Managing an event’s audio plan and partnering with AV vendors is a regular part of every Meeting Planner’s job. So why not get to know the audio world a little more? This Understanding Audio series will help you better articulate exactly what equipment you want and comprehensively understand vendor quotes.
Vetting Audio Vendors
AudioVisual services account for $23 billion a year in the U.S., which averages to $92 per participant or 14% of your gross meeting production expenditure. Make sure your AV spend goes as far as it can by confirming that your vendors have the capabilities to execute your event’s requirements. Request the following during your vendor selection process:
- Ask them to explain how they plan to approach the audio system; make sure they can justify each individual component.
- Request line item descriptions and pricing on the vendor’s quote; some vendors will “package” systems which make the quote easier to read but is less precise.
Audio System Basics
All audio systems serve the same purpose—audio signals are mixed and routed to a set of outputs, usually for amplification. The speakers are the part you usually see, but they are the end of an audio signal chain that includes many other components and one or more technical operators.
You probably have seen a variety of audio systems at your job, from small one-speaker systems playing low music at a cocktail hour to powerful line arrays delivering crystal-clear audio to large spaces. You may have a small version of an audio system in your home—an iPhone driving a Bluetooth speaker operates on the same principles as the largest systems. In this example, the signal originates with an app like Spotify or Apple Music. You use the volume control in the app or on your device to adjust the level of the signal and the speaker has a built-in amplifier that drives the output (in this case, the amplifier is a vibrating speaker cone).
AV vendors scale up this basic idea to ensure that everyone in your meeting room can hear. For example, a small 65-person room may have multiple sources of audio: microphones, computers playing video clips, sounds embedded into PowerPoint or Keynote slides, music while presenters enter and exit the stage, and more. Each sound element needs to go through an audio system so every attendee can hear what’s happening.
What are the Components of an Audio System?
Event audio systems have three main components: the audio source, a mixing console, and at least one speaker. More complicated setups require a fourth component—an operator.
Here’s a more in depth look at each piece:
An audio source is anything that generates an audio signal. In our iPhone/Bluetooth speaker example, the iPhone (or Android device) is the source. In meeting rooms, typical sources include presenter microphones, Q&A microphones, PowerPoint or Keynote presentations with audio, video clips with sound, or music for presenters to enter and exit the stage. In more complex applications, audio sources can also include webcasts, conference calls and videoconferencing. Musical acts have a lot of audio sources, from multiple microphones to a variety of instruments.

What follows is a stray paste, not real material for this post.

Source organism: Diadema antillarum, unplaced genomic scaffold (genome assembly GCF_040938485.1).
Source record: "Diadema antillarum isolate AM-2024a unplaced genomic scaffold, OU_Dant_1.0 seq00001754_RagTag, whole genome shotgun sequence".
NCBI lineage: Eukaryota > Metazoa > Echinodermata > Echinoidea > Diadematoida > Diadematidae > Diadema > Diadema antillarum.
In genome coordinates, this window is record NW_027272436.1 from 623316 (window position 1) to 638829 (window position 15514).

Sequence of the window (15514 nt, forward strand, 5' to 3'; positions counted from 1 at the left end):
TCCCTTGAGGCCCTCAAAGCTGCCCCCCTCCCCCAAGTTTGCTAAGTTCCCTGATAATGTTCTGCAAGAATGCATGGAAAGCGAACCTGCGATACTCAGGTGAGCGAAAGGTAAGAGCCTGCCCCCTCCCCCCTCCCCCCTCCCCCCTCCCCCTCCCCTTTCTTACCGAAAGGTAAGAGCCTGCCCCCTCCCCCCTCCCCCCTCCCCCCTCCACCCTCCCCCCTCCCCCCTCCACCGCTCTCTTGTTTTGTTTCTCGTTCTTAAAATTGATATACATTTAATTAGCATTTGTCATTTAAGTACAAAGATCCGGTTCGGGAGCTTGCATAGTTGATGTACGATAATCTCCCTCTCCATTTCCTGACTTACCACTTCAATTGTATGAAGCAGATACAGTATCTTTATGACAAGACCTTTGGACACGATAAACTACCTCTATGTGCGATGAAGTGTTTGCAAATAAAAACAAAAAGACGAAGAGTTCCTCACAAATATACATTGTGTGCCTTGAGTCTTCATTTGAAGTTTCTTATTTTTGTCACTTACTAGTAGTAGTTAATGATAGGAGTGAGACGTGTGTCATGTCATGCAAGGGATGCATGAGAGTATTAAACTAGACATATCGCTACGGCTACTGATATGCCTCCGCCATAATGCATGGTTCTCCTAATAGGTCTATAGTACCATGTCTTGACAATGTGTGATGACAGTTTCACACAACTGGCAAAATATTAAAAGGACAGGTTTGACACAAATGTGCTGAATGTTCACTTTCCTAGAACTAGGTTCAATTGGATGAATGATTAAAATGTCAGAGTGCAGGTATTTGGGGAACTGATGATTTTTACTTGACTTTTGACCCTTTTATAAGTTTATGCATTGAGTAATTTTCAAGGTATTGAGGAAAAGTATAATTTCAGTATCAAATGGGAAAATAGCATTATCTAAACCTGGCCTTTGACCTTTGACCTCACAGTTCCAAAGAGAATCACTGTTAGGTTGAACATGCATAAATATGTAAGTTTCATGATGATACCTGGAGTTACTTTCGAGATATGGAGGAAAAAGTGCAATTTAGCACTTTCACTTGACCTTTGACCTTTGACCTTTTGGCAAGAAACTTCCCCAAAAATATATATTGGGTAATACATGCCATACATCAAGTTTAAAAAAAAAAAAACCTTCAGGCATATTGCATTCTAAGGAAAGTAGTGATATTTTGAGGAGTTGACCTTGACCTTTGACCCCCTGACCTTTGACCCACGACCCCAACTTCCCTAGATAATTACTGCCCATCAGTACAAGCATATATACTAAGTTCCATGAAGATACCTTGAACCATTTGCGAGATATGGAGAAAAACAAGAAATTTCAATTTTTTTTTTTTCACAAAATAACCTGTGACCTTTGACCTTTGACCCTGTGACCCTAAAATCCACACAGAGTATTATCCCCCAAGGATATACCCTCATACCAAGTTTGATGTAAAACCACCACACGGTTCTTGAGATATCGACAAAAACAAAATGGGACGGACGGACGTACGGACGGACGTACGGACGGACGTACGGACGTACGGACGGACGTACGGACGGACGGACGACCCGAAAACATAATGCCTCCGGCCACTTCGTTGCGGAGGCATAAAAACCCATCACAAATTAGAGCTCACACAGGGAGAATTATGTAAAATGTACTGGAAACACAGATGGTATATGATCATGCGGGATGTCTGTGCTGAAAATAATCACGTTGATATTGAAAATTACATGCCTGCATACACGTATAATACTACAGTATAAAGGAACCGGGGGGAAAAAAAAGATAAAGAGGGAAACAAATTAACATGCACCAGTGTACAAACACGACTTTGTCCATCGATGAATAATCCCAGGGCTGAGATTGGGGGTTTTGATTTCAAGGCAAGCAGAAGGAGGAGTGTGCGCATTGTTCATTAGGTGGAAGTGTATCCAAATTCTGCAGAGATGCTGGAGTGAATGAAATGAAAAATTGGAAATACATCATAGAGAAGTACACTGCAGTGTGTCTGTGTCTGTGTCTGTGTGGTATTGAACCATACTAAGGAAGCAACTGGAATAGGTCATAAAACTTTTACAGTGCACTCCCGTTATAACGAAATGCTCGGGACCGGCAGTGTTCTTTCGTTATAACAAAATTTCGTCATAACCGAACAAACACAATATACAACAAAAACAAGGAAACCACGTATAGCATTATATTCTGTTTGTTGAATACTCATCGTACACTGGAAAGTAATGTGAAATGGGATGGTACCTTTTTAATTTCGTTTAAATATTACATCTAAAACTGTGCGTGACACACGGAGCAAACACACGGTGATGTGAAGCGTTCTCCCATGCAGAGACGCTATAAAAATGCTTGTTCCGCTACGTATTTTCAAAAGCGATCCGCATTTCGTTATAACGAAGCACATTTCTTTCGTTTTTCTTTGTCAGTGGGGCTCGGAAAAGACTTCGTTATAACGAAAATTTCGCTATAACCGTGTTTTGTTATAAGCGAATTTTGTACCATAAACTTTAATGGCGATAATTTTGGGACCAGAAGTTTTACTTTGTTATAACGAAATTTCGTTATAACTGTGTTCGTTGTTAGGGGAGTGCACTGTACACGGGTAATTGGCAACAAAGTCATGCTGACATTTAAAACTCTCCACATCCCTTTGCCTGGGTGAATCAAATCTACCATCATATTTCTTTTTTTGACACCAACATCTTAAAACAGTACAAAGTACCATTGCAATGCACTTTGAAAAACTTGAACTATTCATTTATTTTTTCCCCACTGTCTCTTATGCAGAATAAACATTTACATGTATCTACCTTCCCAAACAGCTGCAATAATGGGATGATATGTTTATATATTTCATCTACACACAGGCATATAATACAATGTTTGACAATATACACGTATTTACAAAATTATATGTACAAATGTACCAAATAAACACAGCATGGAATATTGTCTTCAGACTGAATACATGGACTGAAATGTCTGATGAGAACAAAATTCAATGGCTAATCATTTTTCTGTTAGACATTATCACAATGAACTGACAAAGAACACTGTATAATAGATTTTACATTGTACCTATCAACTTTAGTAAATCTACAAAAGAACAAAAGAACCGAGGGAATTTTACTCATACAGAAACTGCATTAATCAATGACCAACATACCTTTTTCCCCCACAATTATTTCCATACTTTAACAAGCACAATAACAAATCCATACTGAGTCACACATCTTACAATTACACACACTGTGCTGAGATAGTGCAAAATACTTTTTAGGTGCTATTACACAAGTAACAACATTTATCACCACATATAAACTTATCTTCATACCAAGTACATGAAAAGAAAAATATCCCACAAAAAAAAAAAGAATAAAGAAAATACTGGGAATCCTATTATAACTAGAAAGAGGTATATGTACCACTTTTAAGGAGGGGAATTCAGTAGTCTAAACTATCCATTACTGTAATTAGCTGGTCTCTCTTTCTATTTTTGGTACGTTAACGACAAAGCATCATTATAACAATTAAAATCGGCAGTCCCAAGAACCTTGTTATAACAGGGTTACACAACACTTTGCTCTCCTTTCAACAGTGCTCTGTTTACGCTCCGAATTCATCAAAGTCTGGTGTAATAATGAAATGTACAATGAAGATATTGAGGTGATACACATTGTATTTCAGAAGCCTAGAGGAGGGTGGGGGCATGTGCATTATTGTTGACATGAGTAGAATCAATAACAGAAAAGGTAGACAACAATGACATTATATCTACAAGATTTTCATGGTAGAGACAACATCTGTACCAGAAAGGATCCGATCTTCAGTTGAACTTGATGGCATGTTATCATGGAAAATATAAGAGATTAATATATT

The mixing console manages and balances your audio sources. Consoles serve a variety of functions when it comes to shaping and manipulating sound. Consoles can contain built-in tools such as compression or equalization, but their most basic function is to manage the “levels” of different signals. The sources are mixed and balanced by the console, which sends its output to the speakers.
Many venues and hotel ballrooms have some form of a “house” sound system: preinstalled speakers (usually in the ceiling of the room) driven and balanced by a built-in amplifier and mixer. While house sound systems are convenient, their quality is often less than ideal. House systems can suffer from a variety of problems including poor sound (static, buzzing, cutting in and out), feedback from improper room equalization, and other audio issues. It is hard to assess how well a house sound system has been installed and maintained.
If you’re planning an audio-critical meeting, external speakers are a better choice. External speakers brought in by a vendor will generally give you a much better sound quality and allow for a greater range of adjustments in the signal output. They can be set up in areas of the room that provide the greatest coverage and the speaker placement can be adjusted to make sure all attendees are able to clearly hear. External speakers also make it far easier to control feedback in challenging rooms and venues.
Some meetings only need a “set-and-forget” audio system; picture a single microphone on a podium in a meeting room that can be pre-adjusted to the correct level. However, you’ll need at least one operator once the system starts growing in complexity. This operator, a trained audio engineer, will take charge and own all aspects of the program involving the audio system, including rehearsing cues for video or audio playback, managing proper setup and testing, and running the system during the meeting. The Audio Engineer or an Assistant Engineer will also explain how to use microphones correctly to your presenters and attach and position their lavalier mics (small body microphones).